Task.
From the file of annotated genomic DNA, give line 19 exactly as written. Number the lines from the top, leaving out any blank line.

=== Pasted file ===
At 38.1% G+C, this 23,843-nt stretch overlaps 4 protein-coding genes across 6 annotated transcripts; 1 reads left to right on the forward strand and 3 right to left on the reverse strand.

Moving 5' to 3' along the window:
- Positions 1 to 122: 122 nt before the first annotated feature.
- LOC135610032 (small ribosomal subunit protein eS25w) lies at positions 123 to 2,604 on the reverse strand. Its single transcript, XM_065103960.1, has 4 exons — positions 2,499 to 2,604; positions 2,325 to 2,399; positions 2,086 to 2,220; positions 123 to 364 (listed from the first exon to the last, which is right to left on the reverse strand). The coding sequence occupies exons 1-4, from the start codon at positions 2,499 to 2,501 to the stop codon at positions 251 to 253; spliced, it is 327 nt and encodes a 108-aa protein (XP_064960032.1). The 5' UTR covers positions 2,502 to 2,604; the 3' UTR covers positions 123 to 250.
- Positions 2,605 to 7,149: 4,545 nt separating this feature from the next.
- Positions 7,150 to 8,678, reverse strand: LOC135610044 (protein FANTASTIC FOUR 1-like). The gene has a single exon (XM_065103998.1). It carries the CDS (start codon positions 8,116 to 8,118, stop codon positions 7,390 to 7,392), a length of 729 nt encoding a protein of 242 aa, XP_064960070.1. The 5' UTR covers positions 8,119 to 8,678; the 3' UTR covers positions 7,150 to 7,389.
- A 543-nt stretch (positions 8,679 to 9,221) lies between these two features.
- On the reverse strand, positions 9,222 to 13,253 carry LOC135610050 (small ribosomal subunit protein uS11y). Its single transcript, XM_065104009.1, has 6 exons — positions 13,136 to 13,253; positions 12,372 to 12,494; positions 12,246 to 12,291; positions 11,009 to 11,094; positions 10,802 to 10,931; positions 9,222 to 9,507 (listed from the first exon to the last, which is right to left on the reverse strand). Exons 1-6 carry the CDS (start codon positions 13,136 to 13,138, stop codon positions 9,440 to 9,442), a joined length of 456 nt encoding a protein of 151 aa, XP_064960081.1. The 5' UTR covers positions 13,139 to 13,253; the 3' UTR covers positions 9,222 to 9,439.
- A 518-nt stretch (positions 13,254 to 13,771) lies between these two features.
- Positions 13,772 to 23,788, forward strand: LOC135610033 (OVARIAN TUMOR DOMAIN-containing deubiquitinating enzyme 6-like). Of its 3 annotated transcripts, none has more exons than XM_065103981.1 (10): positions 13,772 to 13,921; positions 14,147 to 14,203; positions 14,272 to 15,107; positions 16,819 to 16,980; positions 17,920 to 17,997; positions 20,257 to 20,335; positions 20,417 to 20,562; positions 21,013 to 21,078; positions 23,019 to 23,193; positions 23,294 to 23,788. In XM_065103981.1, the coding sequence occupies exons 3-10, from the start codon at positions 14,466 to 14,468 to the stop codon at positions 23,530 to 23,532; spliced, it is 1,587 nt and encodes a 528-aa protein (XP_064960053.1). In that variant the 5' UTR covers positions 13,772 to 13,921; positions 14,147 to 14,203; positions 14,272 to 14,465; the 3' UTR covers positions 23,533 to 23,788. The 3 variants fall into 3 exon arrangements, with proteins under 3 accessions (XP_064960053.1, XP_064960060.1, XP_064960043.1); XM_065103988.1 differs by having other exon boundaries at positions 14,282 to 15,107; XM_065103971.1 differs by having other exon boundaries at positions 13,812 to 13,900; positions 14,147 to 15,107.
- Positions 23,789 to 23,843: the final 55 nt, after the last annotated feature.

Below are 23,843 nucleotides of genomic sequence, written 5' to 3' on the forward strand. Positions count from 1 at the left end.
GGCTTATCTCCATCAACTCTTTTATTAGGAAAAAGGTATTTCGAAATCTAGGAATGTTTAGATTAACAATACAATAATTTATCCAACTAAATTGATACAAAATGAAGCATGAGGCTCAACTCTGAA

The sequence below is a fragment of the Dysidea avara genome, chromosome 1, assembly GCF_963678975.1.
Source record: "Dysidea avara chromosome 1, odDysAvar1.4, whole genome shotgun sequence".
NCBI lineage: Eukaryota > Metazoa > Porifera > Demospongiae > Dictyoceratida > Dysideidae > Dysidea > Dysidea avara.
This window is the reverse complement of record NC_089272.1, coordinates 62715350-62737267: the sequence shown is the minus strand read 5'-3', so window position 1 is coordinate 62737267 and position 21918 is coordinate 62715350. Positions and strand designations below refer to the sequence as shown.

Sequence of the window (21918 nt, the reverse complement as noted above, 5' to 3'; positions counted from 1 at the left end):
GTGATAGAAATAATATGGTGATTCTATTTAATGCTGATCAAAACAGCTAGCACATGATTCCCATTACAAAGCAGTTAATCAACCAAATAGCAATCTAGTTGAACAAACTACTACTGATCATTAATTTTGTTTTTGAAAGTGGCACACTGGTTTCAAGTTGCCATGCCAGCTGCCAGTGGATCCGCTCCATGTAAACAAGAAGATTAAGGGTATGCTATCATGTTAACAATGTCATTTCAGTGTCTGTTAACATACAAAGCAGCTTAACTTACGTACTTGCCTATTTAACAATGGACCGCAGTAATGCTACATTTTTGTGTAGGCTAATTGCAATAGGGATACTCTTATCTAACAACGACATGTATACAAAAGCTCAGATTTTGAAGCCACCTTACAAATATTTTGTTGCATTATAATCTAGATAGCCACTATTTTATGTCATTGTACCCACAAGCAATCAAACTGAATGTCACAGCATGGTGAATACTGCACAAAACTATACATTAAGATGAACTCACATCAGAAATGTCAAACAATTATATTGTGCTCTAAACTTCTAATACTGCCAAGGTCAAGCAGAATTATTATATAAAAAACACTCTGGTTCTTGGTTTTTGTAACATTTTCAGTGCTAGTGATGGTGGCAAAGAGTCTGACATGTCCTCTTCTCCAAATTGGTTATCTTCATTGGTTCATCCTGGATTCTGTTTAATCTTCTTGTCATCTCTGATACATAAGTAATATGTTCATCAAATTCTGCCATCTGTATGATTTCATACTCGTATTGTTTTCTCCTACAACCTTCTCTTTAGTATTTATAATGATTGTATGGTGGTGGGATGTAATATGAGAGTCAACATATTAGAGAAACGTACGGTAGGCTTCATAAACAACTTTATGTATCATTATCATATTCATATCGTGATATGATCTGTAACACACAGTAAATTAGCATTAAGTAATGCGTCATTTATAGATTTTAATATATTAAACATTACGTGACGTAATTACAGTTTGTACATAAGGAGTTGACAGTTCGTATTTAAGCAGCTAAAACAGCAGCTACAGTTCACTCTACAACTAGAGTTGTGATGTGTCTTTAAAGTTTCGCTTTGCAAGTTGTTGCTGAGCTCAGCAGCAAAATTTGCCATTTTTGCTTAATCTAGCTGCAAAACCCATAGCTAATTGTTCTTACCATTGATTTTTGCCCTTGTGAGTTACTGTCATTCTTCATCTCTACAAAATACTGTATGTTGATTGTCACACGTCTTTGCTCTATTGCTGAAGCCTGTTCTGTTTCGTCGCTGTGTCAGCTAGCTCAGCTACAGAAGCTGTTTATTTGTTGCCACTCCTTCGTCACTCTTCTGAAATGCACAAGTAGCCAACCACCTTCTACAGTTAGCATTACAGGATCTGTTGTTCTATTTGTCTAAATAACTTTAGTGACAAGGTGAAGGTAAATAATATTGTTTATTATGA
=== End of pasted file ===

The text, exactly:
GTGATAGAAATAATATGGTGATTCTATTTAATGCTGATCAAAACAGCTAGCACATGATTCCCATTACAAAGCAGTTAATCAACCAAATAGCAATCTAGTTGAACAAACTACTACTGATCATTAATTTTGTTTTTGAAAGTGGCACACTGGTTTCAAGTTGCCATGCCAGCTGCCAGTGGATCCGCTCCATGTAAACAAGAAGATTAAGGGTATGCTATCATGTTAACAATGTCATTTCAGTGTCTGTTAACATACAAAGCAGCTTAACTTACGTACTTGCCTATTTAACAATGGACCGCAGTAATGCTACATTTTTGTGTAGGCTAATTGCAATAGGGATACTCTTATCTAACAACGACATGTATACAAAAGCTCAGATTTTGAAGCCACCTTACAAATATTTTGTTGCATTATAATCTAGATAGCCACTATTTTATGTCATTGTACCCACAAGCAATCAAACTGAATGTCACAGCATGGTGAATACTGCACAAAACTATACATTAAGATGAACTCACATCAGAAATGTCAAACAATTATATTGTGCTCTAAACTTCTAATACTGCCAAGGTCAAGCAGAATTATTATATAAAAAACACTCTGGTTCTTGGTTTTTGTAACATTTTCAGTGCTAGTGATGGTGGCAAAGAGTCTGACATGTCCTCTTCTCCAAATTGGTTATCTTCATTGGTTCATCCTGGATTCTGTTTAATCTTCTTGTCATCTCTGATACATAAGTAATATGTTCATCAAATTCTGCCATCTGTATGATTTCATACTCGTATTGTTTTCTCCTACAACCTTCTCTTTAGTATTTATAATGATTGTATGGTGGTGGGATGTAATATGAGAGTCAACATATTAGAGAAACGTACGGTAGGCTTCATAAACAACTTTATGTATCATTATCATATTCATATCGTGATATGATCTGTAACACACAGTAAATTAGCATTAAGTAATGCGTCATTTATAGATTTTAATATATTAAACATTACGTGACGTAATTACAGTTTGTACATAAGGAGTTGACAGTTCGTATTTAAGCAGCTAAAACAGCAGCTACAGTTCACTCTACAACTAGAGTTGTGATGTGTCTTTAAAGTTTCGCTTTGCAAGTTGTTGCTGAGCTCAGCAGCAAAATTTGCCATTTTTGCTTAATCTAGCTGCAAAACCCATAGCTAATTGTTCTTACCATTGATTTTTGCCCTTGTGAGTTACTGTCATTCTTCATCTCTACAAAATACTGTATGTTGATTGTCACACGTCTTTGCTCTATTGCTGAAGCCTGTTCTGTTTCGTCGCTGTGTCAGCTAGCTCAGCTACAGAAGCTGTTTATTTGTTGCCACTCCTTCGTCACTCTTCTGAAATGCACAAGTAGCCAACCACCTTCTACAGTTAGCATTACAGGATCTGTTGTTCTATTTGTCTAAATAACTTTAGTGACAAGGTGAAGGTAAATAATATTGTTTATTATGA